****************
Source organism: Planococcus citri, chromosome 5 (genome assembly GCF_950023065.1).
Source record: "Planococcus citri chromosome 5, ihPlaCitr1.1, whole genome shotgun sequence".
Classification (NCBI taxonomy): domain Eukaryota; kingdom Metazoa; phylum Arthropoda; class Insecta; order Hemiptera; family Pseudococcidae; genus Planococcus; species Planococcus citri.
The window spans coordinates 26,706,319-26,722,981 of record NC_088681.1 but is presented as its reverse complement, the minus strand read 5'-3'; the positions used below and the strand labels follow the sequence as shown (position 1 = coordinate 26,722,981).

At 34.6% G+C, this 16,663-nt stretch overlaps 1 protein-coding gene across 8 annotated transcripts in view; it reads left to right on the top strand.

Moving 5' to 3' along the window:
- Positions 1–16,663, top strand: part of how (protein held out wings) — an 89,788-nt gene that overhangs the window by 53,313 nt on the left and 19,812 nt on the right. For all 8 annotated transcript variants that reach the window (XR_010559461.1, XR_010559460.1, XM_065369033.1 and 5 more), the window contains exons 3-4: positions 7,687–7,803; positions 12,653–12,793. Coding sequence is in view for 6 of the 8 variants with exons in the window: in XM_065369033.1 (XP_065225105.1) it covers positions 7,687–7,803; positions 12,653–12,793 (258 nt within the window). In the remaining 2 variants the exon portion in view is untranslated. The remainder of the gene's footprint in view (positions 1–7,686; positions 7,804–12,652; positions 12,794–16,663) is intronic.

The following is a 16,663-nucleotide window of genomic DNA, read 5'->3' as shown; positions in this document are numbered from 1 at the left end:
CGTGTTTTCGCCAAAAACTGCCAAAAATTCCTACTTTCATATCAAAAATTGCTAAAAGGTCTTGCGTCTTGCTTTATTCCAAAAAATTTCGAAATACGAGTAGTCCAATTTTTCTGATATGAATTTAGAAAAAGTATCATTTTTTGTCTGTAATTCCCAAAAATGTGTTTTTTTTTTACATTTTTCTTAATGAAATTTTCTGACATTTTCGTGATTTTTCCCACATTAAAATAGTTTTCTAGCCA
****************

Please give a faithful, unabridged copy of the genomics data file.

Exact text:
Source organism: Planococcus citri, chromosome 5 (genome assembly GCF_950023065.1).
Source record: "Planococcus citri chromosome 5, ihPlaCitr1.1, whole genome shotgun sequence".
Classification (NCBI taxonomy): domain Eukaryota; kingdom Metazoa; phylum Arthropoda; class Insecta; order Hemiptera; family Pseudococcidae; genus Planococcus; species Planococcus citri.
The window spans coordinates 26,706,319-26,722,981 of record NC_088681.1 but is presented as its reverse complement, the minus strand read 5'-3'; the positions used below and the strand labels follow the sequence as shown (position 1 = coordinate 26,722,981).

At 34.6% G+C, this 16,663-nt stretch overlaps 1 protein-coding gene across 8 annotated transcripts in view; it reads left to right on the top strand.

Moving 5' to 3' along the window:
- Positions 1–16,663, top strand: part of how (protein held out wings) — an 89,788-nt gene that overhangs the window by 53,313 nt on the left and 19,812 nt on the right. For all 8 annotated transcript variants that reach the window (XR_010559461.1, XR_010559460.1, XM_065369033.1 and 5 more), the window contains exons 3-4: positions 7,687–7,803; positions 12,653–12,793. Coding sequence is in view for 6 of the 8 variants with exons in the window: in XM_065369033.1 (XP_065225105.1) it covers positions 7,687–7,803; positions 12,653–12,793 (258 nt within the window). In the remaining 2 variants the exon portion in view is untranslated. The remainder of the gene's footprint in view (positions 1–7,686; positions 7,804–12,652; positions 12,794–16,663) is intronic.

The following is a 16,663-nucleotide window of genomic DNA, read 5'->3' as shown; positions in this document are numbered from 1 at the left end:
CGTGTTTTCGCCAAAAACTGCCAAAAATTCCTACTTTCATATCAAAAATTGCTAAAAGGTCTTGCGTCTTGCTTTATTCCAAAAAATTTCGAAATACGAGTAGTCCAATTTTTCTGATATGAATTTAGAAAAAGTATCATTTTTTGTCTGTAATTCCCAAAAATGTGTTTTTTTTTTACATTTTTCTTAATGAAATTTTCTGACATTTTCGTGATTTTTCCCACATTAAAATAGTTTTCTAGCCA